Coming Down the Mountain

1628, Earth Season


The group is coming back down the mountain after having met the spirit of Berra Colymar. Session SA3.05.


On the way down the mountain, Berra seems more relaxed, although she is obviously looking forward to where they are going next.

Varanis is thoughtful and somewhat withdrawn.

Finarvi is also subdued, though he seems to be keeping a careful eye on Maalira’s two charges.

The two charges are nervous, but not bolting. They seem to think that going up a mountain, being attacked by ghosts, talking to a long-dead Hero, and coming back while a Humakti sings sagas is a long day.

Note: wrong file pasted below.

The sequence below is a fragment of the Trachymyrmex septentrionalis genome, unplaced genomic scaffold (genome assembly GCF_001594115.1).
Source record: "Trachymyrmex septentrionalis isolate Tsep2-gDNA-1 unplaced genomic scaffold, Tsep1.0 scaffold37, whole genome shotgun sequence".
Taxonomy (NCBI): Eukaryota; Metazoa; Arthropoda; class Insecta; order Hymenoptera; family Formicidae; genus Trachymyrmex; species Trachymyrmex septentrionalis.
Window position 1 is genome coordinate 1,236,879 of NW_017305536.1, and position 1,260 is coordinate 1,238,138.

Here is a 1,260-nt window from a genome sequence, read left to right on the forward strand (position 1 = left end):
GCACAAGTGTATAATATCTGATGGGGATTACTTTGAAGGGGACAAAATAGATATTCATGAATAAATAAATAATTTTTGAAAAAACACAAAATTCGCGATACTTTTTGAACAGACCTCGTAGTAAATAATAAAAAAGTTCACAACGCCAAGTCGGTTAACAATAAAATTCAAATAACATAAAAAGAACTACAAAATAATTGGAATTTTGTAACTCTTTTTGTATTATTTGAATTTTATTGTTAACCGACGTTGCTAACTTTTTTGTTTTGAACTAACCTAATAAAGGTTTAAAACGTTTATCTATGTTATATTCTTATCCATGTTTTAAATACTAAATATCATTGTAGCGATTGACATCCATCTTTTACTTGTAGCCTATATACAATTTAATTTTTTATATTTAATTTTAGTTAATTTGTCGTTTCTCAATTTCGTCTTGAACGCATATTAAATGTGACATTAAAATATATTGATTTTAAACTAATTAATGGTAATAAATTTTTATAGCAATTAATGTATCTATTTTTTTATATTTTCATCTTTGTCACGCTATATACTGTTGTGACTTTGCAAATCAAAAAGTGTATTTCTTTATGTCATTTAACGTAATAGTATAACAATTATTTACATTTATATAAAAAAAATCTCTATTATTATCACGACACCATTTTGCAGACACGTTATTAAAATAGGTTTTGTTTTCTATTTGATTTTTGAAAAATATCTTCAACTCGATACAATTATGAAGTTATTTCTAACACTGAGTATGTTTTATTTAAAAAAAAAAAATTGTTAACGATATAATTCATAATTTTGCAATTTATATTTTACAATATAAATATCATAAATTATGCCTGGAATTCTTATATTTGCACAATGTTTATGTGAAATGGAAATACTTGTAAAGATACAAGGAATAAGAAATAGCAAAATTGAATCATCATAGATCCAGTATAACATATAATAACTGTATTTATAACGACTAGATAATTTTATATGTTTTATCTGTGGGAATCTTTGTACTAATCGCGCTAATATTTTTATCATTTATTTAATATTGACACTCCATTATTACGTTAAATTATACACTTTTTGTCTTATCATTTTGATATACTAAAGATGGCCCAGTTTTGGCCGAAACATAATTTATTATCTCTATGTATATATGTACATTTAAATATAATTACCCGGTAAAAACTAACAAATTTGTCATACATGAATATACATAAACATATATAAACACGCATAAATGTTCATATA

From Berra’s expression she thinks it was a satisfying day’s work.

As they get closer to the bodies, Berra says, “I think we ain’t got enough food for six pyres.”

“Do death rites stay the same for zombies?” Varanis asks.

“Wasn’t zombies, and yes-mostly,” Berra replies. “Although with something long-dead, the original spirit’s probably gone a while back, so the burning gets a lot more important than the farewell. These were intelligent, though, so they… well, the spirits from the original people might still be hanging around anyhow.”

Varanis stops abruptly. “Not zombies?”

Berra pauses, poised on a rock. “Not zombies. Possessed people. Dunno what happened to the spirits, but probably not nice.”

She is making the Death Rune, if a bit wiggly, in her effort to balance.

“But… I killed the ones who’d stopped fighting…” the Vingan looks ill. “I thought they were zombies who needed to be kept down. I … oh gods. I murdered them.”